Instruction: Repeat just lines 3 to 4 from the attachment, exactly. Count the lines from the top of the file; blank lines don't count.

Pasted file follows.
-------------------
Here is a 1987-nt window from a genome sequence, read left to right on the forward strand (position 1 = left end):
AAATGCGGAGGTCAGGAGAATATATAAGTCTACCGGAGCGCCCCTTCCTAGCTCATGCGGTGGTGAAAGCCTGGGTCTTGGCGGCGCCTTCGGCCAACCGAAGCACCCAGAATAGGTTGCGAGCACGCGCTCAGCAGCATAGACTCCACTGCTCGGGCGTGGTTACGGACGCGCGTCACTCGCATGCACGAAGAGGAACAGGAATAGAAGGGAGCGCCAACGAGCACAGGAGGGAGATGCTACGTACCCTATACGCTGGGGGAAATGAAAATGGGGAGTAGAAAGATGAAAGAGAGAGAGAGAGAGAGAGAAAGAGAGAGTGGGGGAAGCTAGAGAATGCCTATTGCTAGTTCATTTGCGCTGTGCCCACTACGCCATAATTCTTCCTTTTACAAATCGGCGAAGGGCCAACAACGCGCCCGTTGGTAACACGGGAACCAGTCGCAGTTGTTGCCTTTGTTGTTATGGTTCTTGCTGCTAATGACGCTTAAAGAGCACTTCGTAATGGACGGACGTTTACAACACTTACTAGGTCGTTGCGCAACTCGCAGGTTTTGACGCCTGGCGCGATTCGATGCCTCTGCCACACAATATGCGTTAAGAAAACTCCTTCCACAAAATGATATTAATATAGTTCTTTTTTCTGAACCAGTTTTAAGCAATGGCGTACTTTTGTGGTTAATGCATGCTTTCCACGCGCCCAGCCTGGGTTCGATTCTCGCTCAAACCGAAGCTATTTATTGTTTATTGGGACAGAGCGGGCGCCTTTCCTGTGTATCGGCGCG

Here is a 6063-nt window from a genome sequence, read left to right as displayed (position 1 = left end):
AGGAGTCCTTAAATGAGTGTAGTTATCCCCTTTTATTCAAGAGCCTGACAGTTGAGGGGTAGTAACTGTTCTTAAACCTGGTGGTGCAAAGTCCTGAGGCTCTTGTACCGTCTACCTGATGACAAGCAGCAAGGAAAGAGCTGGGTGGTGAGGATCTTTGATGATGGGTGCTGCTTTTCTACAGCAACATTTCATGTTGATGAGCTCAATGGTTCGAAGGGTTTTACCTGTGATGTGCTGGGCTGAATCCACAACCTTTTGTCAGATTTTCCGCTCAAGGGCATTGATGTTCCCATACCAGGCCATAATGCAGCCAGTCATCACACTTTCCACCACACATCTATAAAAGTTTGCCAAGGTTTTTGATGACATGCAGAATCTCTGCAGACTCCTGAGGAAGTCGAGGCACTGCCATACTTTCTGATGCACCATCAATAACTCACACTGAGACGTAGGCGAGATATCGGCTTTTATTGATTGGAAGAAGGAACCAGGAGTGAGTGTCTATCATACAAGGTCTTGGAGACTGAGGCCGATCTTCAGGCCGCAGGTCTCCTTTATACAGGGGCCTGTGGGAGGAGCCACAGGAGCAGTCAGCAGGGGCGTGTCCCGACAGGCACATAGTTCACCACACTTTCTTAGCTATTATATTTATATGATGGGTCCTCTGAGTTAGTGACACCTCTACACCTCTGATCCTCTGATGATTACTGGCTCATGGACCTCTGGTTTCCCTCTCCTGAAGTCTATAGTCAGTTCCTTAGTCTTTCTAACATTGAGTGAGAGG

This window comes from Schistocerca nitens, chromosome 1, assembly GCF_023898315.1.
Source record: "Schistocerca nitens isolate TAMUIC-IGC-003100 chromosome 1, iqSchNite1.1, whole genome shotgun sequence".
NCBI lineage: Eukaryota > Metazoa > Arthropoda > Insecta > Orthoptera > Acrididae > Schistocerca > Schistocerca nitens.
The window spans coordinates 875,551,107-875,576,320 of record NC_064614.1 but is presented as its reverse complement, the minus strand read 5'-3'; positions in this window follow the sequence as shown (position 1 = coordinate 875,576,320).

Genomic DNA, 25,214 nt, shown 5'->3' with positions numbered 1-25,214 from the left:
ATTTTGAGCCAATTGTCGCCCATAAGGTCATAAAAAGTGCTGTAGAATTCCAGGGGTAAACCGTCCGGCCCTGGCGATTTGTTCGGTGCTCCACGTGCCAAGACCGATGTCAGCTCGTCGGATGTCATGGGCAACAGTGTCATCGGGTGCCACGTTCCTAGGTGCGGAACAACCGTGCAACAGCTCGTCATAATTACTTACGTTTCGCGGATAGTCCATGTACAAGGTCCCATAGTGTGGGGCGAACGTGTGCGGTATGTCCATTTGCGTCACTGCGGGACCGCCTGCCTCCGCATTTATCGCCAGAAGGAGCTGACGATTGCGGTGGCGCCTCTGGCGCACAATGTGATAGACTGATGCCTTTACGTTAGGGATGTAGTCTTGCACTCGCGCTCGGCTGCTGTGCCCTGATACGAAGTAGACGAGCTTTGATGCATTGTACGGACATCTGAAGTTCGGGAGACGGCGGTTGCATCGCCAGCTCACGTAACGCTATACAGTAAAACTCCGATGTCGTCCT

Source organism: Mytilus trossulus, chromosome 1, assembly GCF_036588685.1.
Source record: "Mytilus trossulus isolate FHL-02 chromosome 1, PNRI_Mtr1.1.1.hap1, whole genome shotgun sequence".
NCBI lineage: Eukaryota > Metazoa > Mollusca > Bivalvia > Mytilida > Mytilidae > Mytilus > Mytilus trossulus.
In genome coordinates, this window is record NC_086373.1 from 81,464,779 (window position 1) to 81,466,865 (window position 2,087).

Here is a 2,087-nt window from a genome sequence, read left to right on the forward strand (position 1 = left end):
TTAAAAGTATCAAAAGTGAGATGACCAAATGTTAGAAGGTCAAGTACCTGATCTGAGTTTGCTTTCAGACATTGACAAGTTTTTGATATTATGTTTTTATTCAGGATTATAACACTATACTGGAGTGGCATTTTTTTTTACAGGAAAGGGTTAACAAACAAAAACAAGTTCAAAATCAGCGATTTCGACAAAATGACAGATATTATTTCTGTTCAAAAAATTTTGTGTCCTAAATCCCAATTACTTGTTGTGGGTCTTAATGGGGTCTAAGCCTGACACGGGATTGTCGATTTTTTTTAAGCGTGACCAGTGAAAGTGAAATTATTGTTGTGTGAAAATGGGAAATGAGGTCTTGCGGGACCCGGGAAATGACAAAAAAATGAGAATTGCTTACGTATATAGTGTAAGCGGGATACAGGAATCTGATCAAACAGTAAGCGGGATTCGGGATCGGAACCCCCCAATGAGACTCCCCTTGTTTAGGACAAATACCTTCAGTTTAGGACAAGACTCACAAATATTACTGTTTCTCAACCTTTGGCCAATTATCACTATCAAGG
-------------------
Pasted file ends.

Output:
Here is a 6063-nt window from a genome sequence, read left to right as displayed (position 1 = left end):
AGGAGTCCTTAAATGAGTGTAGTTATCCCCTTTTATTCAAGAGCCTGACAGTTGAGGGGTAGTAACTGTTCTTAAACCTGGTGGTGCAAAGTCCTGAGGCTCTTGTACCGTCTACCTGATGACAAGCAGCAAGGAAAGAGCTGGGTGGTGAGGATCTTTGATGATGGGTGCTGCTTTTCTACAGCAACATTTCATGTTGATGAGCTCAATGGTTCGAAGGGTTTTACCTGTGATGTGCTGGGCTGAATCCACAACCTTTTGTCAGATTTTCCGCTCAAGGGCATTGATGTTCCCATACCAGGCCATAATGCAGCCAGTCATCACACTTTCCACCACACATCTATAAAAGTTTGCCAAGGTTTTTGATGACATGCAGAATCTCTGCAGACTCCTGAGGAAGTCGAGGCACTGCCATACTTTCTGATGCACCATCAATAACTCACACTGAGACGTAGGCGAGATATCGGCTTTTATTGATTGGAAGAAGGAACCAGGAGTGAGTGTCTATCATACAAGGTCTTGGAGACTGAGGCCGATCTTCAGGCCGCAGGTCTCCTTTATACAGGGGCCTGTGGGAGGAGCCACAGGAGCAGTCAGCAGGGGCGTGTCCCGACAGGCACATAGTTCACCACACTTTCTTAGCTATTATATTTATATGATGGGTCCTCTGAGTTAGTGACACCTCTACACCTCTGATCCTCTGATGATTACTGGCTCATGGACCTCTGGTTTCCCTCTCCTGAAGTCTATAGTCAGTTCCTTAGTCTTTCTAACATTGAGTGAGAGG